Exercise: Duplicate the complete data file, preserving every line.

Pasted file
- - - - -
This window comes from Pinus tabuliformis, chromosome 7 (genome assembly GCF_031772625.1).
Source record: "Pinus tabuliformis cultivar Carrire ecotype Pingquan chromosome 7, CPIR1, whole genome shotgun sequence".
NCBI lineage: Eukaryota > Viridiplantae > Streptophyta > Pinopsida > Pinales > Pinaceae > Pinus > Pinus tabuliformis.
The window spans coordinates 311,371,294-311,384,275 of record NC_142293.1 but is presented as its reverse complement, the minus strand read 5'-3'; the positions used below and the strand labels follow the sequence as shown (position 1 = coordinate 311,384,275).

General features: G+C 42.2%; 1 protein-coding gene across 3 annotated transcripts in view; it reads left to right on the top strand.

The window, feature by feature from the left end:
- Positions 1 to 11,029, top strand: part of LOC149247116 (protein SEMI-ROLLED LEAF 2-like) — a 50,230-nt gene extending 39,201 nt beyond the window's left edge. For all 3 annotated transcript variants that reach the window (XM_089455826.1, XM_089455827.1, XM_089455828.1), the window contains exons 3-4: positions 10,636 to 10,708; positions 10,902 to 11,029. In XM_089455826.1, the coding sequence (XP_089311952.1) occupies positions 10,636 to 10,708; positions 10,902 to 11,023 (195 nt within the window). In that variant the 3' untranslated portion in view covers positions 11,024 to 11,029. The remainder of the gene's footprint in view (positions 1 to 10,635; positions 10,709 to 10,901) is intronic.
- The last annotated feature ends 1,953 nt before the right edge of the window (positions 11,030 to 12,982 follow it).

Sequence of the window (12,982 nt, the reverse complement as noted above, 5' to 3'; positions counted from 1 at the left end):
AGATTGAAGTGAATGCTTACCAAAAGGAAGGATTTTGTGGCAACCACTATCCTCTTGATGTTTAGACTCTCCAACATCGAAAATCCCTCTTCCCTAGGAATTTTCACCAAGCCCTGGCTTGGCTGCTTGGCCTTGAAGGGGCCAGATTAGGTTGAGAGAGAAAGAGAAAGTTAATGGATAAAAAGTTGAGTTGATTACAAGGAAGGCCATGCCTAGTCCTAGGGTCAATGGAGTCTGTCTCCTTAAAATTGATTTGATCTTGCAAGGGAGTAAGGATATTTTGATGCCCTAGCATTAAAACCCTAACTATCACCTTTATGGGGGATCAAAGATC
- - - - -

This window comes from Pinus tabuliformis, chromosome 7 (genome assembly GCF_031772625.1).
Source record: "Pinus tabuliformis cultivar Carrire ecotype Pingquan chromosome 7, CPIR1, whole genome shotgun sequence".
NCBI lineage: Eukaryota > Viridiplantae > Streptophyta > Pinopsida > Pinales > Pinaceae > Pinus > Pinus tabuliformis.
The window spans coordinates 311,371,294-311,384,275 of record NC_142293.1 but is presented as its reverse complement, the minus strand read 5'-3'; the positions used below and the strand labels follow the sequence as shown (position 1 = coordinate 311,384,275).

General features: G+C 42.2%; 1 protein-coding gene across 3 annotated transcripts in view; it reads left to right on the top strand.

The window, feature by feature from the left end:
- Positions 1 to 11,029, top strand: part of LOC149247116 (protein SEMI-ROLLED LEAF 2-like) — a 50,230-nt gene extending 39,201 nt beyond the window's left edge. For all 3 annotated transcript variants that reach the window (XM_089455826.1, XM_089455827.1, XM_089455828.1), the window contains exons 3-4: positions 10,636 to 10,708; positions 10,902 to 11,029. In XM_089455826.1, the coding sequence (XP_089311952.1) occupies positions 10,636 to 10,708; positions 10,902 to 11,023 (195 nt within the window). In that variant the 3' untranslated portion in view covers positions 11,024 to 11,029. The remainder of the gene's footprint in view (positions 1 to 10,635; positions 10,709 to 10,901) is intronic.
- The last annotated feature ends 1,953 nt before the right edge of the window (positions 11,030 to 12,982 follow it).

Sequence of the window (12,982 nt, the reverse complement as noted above, 5' to 3'; positions counted from 1 at the left end):
AGATTGAAGTGAATGCTTACCAAAAGGAAGGATTTTGTGGCAACCACTATCCTCTTGATGTTTAGACTCTCCAACATCGAAAATCCCTCTTCCCTAGGAATTTTCACCAAGCCCTGGCTTGGCTGCTTGGCCTTGAAGGGGCCAGATTAGGTTGAGAGAGAAAGAGAAAGTTAATGGATAAAAAGTTGAGTTGATTACAAGGAAGGCCATGCCTAGTCCTAGGGTCAATGGAGTCTGTCTCCTTAAAATTGATTTGATCTTGCAAGGGAGTAAGGATATTTTGATGCCCTAGCATTAAAACCCTAACTATCACCTTTATGGGGGATCAAAGATC